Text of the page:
Growing Global Liquids Inventories Reflect Lower Crude Oil Prices- EIA

Ijeoma Agudosi/Agency Report
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Continued growth in global production of petroleum and other liquids has outpaced consumption growth since August 2014, resulting in rising global liquids stocks.

Total global liquids inventories are estimated to have grown by 2.3 million barrels per day (b/d) through the first seven months of 2015, the highest level of inventory builds through July of any year since 1998.

EIA estimates global consumption of petroleum and other liquids grew by 1.1 million b/d in 2014, averaging 92.4 million b/d for the year.

Through July 2015, global liquids consumption has grown by an additional 1.2 million b/d while global production of petroleum and other liquids has been higher, growing by 2.3 million b/d in 2014, averaging 93.3 million b/d for the year, and increasing by an estimated additional 2.9 million b/d through July 2015.

Although the annual increases in global crude oil and liquids production have been similar, the sources of supply have been different.

In 2014, most global liquids production growth was from countries outside of the Organization of the Petroleum Exporting Countries (OPEC), particularly the United States, while production from OPEC actually fell.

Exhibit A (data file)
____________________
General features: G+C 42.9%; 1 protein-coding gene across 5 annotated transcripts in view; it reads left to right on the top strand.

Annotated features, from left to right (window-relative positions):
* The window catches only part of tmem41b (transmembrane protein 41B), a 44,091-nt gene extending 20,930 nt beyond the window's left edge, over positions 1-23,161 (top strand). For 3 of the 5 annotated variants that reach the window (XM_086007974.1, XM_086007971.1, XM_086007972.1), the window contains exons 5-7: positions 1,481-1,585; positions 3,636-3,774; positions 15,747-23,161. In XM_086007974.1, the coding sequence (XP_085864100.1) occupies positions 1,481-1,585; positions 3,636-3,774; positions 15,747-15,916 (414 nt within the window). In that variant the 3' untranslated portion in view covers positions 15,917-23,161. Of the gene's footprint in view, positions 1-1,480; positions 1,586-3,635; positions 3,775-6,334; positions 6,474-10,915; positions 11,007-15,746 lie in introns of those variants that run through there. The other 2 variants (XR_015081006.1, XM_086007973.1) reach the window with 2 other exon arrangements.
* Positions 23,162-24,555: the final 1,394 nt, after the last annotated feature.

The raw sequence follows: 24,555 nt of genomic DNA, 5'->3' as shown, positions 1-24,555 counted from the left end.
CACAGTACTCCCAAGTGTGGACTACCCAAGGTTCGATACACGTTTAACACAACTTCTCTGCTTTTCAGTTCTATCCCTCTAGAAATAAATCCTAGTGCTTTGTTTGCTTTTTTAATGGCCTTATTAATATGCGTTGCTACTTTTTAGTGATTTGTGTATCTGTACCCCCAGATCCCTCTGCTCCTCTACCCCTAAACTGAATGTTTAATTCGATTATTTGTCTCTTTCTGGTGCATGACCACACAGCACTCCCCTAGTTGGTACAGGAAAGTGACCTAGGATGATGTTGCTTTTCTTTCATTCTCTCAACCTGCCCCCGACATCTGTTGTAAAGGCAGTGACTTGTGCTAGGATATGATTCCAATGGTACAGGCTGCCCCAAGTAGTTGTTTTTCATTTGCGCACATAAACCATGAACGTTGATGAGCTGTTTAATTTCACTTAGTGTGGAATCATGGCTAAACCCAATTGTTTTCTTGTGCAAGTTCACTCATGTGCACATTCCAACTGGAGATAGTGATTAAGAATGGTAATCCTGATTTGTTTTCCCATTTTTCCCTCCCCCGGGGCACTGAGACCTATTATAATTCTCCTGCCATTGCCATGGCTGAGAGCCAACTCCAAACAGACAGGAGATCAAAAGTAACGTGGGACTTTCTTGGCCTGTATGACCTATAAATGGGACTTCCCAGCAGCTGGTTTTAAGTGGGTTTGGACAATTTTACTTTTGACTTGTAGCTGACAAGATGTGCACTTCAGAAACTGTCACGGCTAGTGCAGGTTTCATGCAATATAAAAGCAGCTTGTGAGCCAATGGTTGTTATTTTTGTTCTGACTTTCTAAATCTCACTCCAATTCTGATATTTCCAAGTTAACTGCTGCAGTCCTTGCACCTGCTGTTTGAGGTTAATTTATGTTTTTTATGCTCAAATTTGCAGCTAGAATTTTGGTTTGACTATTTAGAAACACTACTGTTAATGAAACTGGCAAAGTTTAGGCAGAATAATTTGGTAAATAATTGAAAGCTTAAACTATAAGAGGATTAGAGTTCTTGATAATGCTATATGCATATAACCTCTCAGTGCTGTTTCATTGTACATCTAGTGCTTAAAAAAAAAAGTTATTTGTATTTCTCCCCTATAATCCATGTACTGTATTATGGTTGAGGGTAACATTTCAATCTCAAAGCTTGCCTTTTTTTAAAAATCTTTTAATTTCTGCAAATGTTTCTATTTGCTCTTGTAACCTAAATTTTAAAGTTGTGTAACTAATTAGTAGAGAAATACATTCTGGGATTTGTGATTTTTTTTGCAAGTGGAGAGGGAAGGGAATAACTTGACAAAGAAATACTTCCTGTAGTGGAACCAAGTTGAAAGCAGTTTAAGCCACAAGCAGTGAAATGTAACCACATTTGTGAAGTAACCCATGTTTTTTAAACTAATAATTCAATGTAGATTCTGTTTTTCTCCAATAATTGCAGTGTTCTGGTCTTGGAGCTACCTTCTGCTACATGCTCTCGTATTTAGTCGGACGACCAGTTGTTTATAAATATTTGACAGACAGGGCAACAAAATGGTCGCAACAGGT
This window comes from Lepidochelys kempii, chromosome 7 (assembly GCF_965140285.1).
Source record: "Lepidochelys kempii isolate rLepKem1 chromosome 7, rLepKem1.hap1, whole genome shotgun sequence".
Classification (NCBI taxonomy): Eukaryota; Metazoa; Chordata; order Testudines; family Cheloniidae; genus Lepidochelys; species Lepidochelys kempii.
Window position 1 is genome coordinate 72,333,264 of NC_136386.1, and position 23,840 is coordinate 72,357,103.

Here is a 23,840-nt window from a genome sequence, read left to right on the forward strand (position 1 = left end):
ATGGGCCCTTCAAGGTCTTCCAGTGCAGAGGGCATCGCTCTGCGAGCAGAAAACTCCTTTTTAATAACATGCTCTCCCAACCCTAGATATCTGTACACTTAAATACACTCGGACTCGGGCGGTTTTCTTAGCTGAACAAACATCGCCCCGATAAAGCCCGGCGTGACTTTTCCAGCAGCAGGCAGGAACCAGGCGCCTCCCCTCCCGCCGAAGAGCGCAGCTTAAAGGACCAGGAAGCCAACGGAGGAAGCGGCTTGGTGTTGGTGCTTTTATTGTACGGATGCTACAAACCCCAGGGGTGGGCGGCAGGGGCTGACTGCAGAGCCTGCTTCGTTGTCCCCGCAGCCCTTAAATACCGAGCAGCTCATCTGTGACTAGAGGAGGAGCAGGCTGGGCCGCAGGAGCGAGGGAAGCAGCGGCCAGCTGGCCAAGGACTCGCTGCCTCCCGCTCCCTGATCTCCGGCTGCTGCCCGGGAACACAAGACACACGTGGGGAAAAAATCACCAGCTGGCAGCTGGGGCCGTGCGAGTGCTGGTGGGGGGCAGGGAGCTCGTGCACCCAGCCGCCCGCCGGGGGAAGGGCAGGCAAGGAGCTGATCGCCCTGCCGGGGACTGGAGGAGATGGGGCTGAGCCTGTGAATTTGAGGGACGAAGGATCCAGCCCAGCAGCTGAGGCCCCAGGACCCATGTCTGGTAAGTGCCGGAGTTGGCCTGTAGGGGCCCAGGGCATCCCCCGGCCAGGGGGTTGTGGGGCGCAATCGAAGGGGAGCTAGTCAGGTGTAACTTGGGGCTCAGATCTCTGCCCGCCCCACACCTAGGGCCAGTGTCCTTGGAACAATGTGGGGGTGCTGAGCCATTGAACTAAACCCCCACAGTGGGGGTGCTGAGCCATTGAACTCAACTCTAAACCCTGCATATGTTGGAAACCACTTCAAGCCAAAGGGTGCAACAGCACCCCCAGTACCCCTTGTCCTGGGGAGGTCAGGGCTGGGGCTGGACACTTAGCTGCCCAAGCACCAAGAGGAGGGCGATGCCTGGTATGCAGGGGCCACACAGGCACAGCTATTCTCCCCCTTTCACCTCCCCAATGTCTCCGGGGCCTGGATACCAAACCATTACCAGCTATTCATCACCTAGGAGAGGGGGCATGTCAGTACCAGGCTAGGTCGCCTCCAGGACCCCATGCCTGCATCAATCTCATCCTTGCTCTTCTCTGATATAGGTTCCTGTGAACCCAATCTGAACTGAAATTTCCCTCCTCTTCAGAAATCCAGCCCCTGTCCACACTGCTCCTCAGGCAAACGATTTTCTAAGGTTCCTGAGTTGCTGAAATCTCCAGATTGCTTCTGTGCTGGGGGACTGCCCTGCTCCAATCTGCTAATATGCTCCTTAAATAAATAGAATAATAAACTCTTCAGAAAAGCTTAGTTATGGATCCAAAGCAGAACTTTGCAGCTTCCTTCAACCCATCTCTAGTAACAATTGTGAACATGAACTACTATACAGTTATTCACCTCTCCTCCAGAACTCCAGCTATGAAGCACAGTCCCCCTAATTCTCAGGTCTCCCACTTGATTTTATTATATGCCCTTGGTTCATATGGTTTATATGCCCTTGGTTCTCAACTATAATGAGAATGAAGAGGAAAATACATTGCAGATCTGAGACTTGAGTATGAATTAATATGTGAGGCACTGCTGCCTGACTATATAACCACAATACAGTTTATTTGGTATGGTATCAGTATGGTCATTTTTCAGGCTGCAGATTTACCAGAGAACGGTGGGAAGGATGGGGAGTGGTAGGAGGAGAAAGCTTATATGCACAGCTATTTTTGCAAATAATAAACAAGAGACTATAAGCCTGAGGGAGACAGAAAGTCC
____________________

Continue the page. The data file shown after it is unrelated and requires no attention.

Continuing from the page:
In contrast, growth thus far in 2015 has come from both OPEC and non-OPEC countries.

Through the first seven months, EIA estimates that non-OPEC petroleum and other liquids production has grown by an average of 2.0 million b/d, while OPEC liquids production is estimated to have grown by 0.9 million b/d over the same period.

In the August Short-Term Energy Outlook (STEO), EIA forecasts that falling crude oil production in the United States in response to lower oil prices will help moderate oil inventory builds in the coming months, leading to slightly higher expected prices.

The pace of inventory accumulation is expected to slow from more than 2.0 million b/d currently to 1.5 million b/d in the fourth quarter of 2015, and to drop below a 1.0 million b/d build in 2016.

Expectations for a continuation in this trend should be reflected in increasing Brent crude oil spot prices, which are forecast in STEO to increase from an average of $51/b in the fourth quarter of this year to an average of $59/b in 2016.

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